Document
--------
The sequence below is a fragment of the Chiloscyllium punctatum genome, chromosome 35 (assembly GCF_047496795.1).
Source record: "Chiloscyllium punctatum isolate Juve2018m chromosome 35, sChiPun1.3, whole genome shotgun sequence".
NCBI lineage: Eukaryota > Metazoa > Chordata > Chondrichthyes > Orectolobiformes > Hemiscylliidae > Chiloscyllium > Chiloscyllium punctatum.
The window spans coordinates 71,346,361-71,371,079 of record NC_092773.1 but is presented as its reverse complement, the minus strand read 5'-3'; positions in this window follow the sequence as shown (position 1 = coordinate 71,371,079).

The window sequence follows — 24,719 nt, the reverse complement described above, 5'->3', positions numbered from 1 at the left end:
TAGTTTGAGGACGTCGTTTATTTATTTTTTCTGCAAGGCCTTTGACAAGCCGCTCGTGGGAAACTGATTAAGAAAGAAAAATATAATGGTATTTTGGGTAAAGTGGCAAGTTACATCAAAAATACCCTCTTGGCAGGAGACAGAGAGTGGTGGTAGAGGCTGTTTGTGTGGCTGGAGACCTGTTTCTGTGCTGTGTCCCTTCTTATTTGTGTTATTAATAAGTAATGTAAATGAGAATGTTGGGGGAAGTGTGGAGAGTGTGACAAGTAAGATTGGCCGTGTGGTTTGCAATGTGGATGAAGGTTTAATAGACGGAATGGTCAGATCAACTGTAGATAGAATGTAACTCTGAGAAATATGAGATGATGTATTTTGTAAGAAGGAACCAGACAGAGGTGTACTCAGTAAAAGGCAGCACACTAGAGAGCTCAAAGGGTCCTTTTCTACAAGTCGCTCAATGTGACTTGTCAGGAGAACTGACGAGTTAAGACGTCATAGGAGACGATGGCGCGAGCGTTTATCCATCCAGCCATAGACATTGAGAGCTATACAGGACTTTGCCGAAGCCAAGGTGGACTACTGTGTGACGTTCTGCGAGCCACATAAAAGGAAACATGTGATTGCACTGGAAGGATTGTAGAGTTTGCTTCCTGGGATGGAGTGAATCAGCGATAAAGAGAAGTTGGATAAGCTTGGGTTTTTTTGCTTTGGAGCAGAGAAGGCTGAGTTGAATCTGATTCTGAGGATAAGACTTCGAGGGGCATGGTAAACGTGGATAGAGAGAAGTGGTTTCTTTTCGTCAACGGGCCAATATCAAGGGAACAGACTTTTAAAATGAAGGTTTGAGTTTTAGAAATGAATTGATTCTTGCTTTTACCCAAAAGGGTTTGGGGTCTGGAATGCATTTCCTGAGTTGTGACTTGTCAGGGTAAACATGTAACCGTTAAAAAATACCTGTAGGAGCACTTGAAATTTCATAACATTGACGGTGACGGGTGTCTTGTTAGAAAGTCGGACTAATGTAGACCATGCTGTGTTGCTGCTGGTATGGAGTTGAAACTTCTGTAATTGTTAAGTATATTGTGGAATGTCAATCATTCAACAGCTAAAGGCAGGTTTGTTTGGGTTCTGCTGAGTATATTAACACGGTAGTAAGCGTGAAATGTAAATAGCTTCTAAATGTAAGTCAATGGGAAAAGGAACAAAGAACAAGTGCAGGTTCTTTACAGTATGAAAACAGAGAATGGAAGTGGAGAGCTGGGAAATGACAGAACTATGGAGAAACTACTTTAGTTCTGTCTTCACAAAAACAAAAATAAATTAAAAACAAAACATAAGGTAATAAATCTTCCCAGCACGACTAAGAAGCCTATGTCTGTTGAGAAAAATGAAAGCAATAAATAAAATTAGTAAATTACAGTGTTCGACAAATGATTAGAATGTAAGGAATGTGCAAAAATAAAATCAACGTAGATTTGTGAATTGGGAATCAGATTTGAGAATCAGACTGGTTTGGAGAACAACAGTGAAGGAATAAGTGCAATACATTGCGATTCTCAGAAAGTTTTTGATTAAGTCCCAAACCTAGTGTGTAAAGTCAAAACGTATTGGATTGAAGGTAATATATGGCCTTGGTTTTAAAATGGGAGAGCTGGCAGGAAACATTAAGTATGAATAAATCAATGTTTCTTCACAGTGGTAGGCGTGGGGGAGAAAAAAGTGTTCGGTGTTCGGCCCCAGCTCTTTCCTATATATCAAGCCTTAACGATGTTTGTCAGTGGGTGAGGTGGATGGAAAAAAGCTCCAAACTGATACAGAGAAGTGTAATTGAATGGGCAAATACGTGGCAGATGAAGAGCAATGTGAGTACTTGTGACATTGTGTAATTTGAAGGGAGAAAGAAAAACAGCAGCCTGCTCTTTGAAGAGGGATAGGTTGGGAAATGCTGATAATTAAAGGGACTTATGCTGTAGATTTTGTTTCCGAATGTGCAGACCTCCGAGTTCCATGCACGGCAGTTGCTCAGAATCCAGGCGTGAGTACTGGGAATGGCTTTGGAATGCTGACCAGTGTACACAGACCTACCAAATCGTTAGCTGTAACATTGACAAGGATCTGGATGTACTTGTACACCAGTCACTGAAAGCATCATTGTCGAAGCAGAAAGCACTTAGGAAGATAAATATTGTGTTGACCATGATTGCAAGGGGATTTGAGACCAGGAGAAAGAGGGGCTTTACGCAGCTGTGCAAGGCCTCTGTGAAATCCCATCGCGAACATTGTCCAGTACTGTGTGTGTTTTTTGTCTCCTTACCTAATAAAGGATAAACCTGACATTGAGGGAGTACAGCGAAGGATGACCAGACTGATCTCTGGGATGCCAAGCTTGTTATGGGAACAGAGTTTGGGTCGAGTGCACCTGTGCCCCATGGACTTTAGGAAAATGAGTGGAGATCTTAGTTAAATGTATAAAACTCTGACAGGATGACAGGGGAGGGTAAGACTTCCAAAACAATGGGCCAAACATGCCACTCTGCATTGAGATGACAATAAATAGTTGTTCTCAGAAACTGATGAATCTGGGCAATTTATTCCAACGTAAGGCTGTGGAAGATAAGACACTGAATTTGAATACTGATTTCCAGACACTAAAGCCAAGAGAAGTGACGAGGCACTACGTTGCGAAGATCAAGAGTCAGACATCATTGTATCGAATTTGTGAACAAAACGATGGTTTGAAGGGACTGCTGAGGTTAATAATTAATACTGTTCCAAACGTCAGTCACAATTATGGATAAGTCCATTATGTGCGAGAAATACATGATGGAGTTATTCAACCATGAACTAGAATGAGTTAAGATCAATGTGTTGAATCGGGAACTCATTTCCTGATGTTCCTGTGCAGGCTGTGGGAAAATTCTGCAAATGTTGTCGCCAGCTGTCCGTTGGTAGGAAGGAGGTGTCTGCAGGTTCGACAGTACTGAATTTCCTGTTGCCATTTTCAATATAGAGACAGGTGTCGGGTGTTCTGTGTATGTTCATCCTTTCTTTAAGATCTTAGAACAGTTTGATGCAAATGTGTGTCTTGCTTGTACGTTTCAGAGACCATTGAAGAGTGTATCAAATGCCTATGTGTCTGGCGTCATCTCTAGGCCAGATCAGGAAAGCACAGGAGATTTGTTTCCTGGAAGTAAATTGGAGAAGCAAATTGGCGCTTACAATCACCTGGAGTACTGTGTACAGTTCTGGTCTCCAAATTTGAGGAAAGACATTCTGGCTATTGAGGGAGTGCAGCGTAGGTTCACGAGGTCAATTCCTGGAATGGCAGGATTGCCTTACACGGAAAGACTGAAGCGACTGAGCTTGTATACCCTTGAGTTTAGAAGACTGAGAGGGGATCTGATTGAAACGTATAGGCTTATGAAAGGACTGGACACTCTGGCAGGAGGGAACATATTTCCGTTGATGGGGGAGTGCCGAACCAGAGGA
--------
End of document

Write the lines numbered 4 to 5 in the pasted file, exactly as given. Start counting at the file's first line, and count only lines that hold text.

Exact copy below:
The window spans coordinates 71,346,361-71,371,079 of record NC_092773.1 but is presented as its reverse complement, the minus strand read 5'-3'; positions in this window follow the sequence as shown (position 1 = coordinate 71,371,079).

The window sequence follows — 24,719 nt, the reverse complement described above, 5'->3', positions numbered from 1 at the left end: